The Cancer GAMAdb catalogs published GWAS and meta- and pooled analyses that have evaluated the association between genetic polymorphisms and cancer risk since 1 January 2000. The methodology used in creating this robust database can be seen in . To efficiently retrieve the published genetic association articles from PubMed, a computerized text mining search algorithm with high sensitivity (97.5%) and specificity (98.3%),5
combined with follow-up manual curation, is used to find genetic association articles from PubMed as part of a published literature database screening process in the Human Genome Epidemiology (HuGE) Navigator.6
Among the HuGE literature repository, articles are eligible for inclusion if they meet the following criteria: (1) evaluate cancer risk as the outcome, (2) represent a GWAS study, meta-, or pooled analyses with aggregated estimates of effect, and (3) are published in English. The curator flags PubMed abstracts by ‘meta-analysis', ‘pooled analysis', or ‘genome-wide association' if the articles fall within the inclusion criteria. As a starting point, we used a previously published dataset by Dong et al
which included meta-analyses and pooled analyses found in PubMed that evaluated the relationship between genetic polymorphisms and cancer risk through 15 March 2008. We also review relevant articles in the online NIH GWAS Catalog (http://www.genome.gov/26525384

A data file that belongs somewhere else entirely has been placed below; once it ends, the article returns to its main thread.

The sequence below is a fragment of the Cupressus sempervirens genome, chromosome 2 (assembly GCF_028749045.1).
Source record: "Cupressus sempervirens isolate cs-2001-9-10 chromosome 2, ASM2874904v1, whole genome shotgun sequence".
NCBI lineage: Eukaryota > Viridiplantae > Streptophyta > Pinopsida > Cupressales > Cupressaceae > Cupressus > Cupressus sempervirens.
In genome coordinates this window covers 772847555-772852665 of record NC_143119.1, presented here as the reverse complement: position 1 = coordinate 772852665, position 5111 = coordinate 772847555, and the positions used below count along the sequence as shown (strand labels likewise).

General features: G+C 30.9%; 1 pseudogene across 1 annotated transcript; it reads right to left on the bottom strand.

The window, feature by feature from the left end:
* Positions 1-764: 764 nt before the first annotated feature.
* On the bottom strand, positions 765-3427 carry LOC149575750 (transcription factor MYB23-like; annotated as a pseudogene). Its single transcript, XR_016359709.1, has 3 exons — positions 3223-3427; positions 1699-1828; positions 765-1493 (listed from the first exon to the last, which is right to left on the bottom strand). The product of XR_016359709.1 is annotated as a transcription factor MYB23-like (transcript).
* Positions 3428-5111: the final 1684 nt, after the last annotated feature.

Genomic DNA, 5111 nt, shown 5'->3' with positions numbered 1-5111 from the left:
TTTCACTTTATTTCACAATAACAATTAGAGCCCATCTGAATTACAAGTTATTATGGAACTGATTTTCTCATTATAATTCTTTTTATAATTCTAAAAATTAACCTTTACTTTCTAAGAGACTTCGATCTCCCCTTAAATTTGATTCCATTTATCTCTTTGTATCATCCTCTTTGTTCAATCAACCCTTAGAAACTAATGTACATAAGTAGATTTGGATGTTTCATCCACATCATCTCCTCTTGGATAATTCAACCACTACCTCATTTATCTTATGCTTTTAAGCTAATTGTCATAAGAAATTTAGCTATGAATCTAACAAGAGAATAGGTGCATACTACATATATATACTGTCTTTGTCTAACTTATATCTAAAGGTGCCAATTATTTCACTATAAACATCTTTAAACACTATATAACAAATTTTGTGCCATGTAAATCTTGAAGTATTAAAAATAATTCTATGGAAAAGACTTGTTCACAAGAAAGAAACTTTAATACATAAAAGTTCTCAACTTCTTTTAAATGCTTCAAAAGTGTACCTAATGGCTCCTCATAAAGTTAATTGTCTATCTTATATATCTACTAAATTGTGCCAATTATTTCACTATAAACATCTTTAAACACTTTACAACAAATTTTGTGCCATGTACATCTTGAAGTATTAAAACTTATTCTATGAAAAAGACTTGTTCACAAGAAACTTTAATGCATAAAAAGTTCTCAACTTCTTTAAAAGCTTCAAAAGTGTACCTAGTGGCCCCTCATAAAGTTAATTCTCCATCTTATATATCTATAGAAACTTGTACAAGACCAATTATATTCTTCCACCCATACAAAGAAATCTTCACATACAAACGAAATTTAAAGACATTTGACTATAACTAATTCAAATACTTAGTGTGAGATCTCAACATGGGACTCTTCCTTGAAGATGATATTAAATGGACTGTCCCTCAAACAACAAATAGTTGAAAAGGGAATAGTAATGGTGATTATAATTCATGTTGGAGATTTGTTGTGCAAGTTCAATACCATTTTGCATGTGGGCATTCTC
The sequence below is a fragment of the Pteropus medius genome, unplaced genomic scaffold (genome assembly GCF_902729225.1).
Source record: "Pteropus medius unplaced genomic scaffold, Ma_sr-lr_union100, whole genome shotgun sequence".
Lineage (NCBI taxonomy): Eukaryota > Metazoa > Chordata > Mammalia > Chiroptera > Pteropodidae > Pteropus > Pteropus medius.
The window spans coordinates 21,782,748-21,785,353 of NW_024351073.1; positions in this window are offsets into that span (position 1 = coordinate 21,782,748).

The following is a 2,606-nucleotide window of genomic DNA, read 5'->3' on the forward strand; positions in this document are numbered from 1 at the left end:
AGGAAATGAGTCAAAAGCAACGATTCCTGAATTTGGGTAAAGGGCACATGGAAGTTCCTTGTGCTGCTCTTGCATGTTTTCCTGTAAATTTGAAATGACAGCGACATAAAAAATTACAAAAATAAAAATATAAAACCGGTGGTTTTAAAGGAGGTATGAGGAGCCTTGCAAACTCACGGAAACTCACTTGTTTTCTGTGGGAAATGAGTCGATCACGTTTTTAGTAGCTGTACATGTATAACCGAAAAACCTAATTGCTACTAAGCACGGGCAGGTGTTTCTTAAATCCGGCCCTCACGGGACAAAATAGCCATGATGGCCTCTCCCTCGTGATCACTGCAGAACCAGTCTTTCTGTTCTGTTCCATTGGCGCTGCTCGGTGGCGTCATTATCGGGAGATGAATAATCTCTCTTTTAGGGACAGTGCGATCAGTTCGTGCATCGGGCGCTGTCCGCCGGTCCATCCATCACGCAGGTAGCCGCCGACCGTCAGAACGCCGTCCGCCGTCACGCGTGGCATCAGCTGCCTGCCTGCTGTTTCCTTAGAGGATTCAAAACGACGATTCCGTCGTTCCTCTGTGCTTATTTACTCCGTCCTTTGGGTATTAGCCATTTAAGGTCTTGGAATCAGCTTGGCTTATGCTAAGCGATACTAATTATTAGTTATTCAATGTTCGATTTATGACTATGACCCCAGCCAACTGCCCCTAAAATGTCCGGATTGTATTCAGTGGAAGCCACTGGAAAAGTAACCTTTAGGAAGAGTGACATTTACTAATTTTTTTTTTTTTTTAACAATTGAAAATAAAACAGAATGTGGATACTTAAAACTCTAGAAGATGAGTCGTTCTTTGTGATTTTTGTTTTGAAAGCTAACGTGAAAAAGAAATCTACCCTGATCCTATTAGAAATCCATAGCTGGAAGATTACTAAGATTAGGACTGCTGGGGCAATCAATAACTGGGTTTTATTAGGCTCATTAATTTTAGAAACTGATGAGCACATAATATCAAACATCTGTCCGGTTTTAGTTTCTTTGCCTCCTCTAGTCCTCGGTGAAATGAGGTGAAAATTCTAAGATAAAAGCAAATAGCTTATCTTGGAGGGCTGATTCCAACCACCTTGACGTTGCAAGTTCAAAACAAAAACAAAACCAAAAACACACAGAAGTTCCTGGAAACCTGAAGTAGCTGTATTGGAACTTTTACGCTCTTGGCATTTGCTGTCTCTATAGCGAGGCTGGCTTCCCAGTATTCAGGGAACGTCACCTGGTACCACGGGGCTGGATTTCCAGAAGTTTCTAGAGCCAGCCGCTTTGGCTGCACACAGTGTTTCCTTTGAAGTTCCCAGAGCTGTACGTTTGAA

) as a quality check in case any GWAS articles have been overlooked. Data elements extracted from each full text article include cancer site, the gene and variant names, risk phenotype or allele, risk estimates (odds ratios or relative risk), 95% confidence intervals, ethnicity or gender (when applicable), minor allelic frequency (when applicable), number of studies, number of cases and controls, P
-values, tests for heterogeneity, tests of publication bias, type of platform used (if GWAS), gene–environment interactions (if applicable), study replication (if GWAS), copy number variation (if applicable), study type (candidate, GWAS, or clinical trial), and analysis type (meta, pooled, or consortia). Random-effect estimates from meta-analyses were used, unless the paper included only fixed-effect estimates. Significant associations from GWAS are recorded based on the NIH GWAS Catalog criteria (http://www.genome.gov/27529028
). For the standardization of the cancer phenotypes, gene names, and variant names, we manually code phenotypes with a Unified Medical Language System (UMLS) unique identifier, gene names with the Human Genome Organisation gene symbol and National Center for Biotechnology Information (NCBI) Entrez Gene GeneID, and RefSNP accession ID (rs numbers) for the variant names if they are available. On the use of the UMLS Metathesaurus (http://www.nlm.nih.gov/research/umls/
), NCBI Entrez Gene (http://www.ncbi.nlm.nih.gov/entrez/query.fcgi?DB=gene
), and Variant Name Mapper (http://www.hugenavigator.net/HuGENavigator/startPageMapper.do
) as reference sources, the database offers a robust search capacity with a user-friendly web interface in a free-text search manner ().
Workflow of the methodology use to create the Cancer GAMAdb.
Screenshot of the search for ‘bladder cancer'.